Do we have ethical obligations that extend to other people? In particular, do our friends and family deserve from us different treatment than we afford to strangers? What might this tell us about the development of altruistic motives?
Ethical sets of obligations usually require us to consider what is wrong and what is good according to predetermined sets of norms, before acting in every situation. A doctor for example has the ethical obligation of not harming the patients while they are being treated and this is because of the Hippocratic oath that they took requiring them to know what they are required to do. Ethical obligations do not require us to provide preferential treatment to people in need but simply do what is right be the set moral codes whether the people are our relatives, or even complete strangers to us.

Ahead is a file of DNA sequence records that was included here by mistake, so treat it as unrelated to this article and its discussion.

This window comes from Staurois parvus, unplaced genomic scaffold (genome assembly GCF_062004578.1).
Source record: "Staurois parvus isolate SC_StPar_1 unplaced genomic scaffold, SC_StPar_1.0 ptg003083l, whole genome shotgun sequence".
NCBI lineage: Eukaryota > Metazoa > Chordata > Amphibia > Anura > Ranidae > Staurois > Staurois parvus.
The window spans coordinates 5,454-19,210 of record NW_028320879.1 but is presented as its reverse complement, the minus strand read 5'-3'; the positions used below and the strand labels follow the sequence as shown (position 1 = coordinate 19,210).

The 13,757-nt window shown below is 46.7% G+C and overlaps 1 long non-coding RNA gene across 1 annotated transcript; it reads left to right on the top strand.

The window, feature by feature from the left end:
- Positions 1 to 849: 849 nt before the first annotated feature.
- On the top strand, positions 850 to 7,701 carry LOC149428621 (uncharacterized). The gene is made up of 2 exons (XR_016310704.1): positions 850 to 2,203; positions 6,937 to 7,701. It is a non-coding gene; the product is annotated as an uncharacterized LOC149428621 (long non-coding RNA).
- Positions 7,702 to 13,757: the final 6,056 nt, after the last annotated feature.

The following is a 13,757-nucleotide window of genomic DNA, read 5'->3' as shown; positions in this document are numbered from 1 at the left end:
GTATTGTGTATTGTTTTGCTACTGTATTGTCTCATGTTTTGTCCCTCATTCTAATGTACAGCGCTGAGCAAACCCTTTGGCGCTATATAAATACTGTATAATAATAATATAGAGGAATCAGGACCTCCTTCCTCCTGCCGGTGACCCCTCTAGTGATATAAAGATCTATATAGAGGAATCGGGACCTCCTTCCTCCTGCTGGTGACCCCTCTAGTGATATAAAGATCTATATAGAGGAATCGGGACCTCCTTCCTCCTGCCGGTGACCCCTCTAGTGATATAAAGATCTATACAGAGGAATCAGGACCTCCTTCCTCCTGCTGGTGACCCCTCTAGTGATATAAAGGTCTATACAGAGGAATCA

Our ethical obligations as moral human beings should extend to all those we come into contact with even if they are strangers to us. This notion would in turn create a society where all would be more concerned about the well being of the next person than simply considering good treatment only to those individuals that are considered family or friends. If a person was in need or in a situation that needed assistance, they would benefit from this principle as it does not require one to know the person in order to help them. What is of utmost importance here is the fact that there is a person in need and the ethical obligations require us to assist this individual.
Altruism requires us to have the well being of others as our primary concern in life. A society of altruistic individual is one where everyone sees it as their own personal responsibility to be concerned about the well being of others primarily. This philosophy creates a people who are very aware of others needs and their suffering, thus making us aware of the plight of others at all times. In the development of altruistic motives, it is important to note that the main aim should be ignoring self-interest and acting solely in the interest of others (Neher and Sandin, 2007,p.70)